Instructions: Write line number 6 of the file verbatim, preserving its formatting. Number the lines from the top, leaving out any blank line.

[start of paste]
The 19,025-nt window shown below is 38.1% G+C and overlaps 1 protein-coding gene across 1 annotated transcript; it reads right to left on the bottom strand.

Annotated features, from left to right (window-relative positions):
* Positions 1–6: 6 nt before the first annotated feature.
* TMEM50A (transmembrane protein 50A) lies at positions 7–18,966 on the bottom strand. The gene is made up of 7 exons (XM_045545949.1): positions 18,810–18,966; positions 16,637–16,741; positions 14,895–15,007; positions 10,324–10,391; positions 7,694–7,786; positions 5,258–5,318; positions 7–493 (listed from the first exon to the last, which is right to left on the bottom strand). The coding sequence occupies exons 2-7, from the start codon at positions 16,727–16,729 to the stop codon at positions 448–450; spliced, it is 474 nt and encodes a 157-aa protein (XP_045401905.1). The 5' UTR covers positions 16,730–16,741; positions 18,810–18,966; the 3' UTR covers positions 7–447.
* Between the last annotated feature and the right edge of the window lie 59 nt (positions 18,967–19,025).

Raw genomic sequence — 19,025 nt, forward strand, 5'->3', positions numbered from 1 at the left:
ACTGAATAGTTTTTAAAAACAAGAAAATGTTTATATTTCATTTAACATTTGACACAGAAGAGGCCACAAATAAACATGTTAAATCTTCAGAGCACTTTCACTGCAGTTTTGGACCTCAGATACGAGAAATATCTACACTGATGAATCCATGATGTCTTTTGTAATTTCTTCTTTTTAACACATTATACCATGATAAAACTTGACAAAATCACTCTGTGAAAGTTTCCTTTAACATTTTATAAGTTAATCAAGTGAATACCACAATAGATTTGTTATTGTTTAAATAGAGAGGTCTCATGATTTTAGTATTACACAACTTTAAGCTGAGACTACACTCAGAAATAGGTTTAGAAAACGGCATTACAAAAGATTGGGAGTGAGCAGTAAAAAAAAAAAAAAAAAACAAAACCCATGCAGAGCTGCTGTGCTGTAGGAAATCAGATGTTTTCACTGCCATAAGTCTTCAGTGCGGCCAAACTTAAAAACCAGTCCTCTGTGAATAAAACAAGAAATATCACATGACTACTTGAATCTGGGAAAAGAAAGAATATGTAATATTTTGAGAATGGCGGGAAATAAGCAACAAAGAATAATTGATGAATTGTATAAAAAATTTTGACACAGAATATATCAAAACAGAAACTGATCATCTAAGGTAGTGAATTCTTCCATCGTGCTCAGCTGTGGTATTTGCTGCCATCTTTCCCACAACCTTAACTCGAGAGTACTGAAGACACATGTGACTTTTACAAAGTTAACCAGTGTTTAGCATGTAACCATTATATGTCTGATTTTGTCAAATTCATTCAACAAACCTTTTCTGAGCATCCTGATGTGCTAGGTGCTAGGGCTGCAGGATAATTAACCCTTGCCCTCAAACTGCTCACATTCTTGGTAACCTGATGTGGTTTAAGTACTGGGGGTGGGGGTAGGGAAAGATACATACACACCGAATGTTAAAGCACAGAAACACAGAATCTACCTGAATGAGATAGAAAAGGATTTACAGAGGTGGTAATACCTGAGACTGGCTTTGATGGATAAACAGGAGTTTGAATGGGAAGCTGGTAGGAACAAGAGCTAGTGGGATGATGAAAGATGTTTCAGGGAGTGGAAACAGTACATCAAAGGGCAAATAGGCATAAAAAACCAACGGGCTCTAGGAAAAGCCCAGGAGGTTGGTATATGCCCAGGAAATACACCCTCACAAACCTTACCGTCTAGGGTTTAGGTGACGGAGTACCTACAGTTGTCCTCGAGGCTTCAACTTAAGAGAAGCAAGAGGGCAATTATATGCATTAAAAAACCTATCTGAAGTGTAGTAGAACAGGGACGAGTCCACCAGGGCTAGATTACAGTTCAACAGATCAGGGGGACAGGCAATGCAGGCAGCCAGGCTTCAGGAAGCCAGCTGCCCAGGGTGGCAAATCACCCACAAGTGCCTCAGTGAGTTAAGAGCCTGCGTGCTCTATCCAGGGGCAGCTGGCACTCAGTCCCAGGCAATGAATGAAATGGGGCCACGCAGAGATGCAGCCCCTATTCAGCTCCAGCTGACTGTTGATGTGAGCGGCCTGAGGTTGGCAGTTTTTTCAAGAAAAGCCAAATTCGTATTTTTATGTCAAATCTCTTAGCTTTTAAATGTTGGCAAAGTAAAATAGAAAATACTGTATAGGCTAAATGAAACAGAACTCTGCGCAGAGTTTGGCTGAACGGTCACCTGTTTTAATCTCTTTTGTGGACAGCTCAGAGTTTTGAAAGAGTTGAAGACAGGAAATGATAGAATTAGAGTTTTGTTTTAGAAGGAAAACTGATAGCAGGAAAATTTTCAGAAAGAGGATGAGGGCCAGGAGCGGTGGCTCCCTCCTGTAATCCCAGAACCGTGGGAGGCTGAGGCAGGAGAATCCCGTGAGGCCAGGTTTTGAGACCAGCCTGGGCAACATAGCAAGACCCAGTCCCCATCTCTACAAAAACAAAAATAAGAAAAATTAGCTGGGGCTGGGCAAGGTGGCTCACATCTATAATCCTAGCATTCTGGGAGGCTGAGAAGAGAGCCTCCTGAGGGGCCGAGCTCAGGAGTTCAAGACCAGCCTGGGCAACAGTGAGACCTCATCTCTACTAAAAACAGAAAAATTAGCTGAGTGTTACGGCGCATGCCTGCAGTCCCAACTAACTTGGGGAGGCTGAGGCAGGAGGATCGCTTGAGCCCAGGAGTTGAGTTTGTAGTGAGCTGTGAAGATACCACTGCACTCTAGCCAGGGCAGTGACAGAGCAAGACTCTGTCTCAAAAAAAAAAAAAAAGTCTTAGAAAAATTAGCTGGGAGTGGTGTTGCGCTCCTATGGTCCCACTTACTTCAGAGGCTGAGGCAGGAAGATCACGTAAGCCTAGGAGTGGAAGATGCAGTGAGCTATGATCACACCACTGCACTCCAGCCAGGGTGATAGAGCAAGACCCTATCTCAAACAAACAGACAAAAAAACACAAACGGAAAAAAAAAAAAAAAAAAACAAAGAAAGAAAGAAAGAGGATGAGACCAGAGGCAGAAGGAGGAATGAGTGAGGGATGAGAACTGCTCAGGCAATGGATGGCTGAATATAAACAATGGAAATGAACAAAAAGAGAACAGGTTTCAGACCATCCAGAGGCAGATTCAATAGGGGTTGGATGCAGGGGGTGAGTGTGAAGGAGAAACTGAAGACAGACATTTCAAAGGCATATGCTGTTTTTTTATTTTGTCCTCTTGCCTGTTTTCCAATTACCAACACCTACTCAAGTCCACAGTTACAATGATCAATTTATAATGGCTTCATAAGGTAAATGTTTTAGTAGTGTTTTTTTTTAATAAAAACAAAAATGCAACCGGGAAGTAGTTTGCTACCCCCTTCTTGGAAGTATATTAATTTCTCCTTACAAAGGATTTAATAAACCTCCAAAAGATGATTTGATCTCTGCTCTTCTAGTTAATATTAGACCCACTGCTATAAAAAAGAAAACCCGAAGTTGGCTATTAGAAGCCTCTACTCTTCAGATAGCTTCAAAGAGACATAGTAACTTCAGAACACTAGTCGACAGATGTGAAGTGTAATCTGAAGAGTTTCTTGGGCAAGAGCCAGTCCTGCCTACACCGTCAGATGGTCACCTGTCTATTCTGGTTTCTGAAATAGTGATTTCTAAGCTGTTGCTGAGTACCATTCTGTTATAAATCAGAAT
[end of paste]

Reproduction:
Raw genomic sequence — 19,025 nt, forward strand, 5'->3', positions numbered from 1 at the left: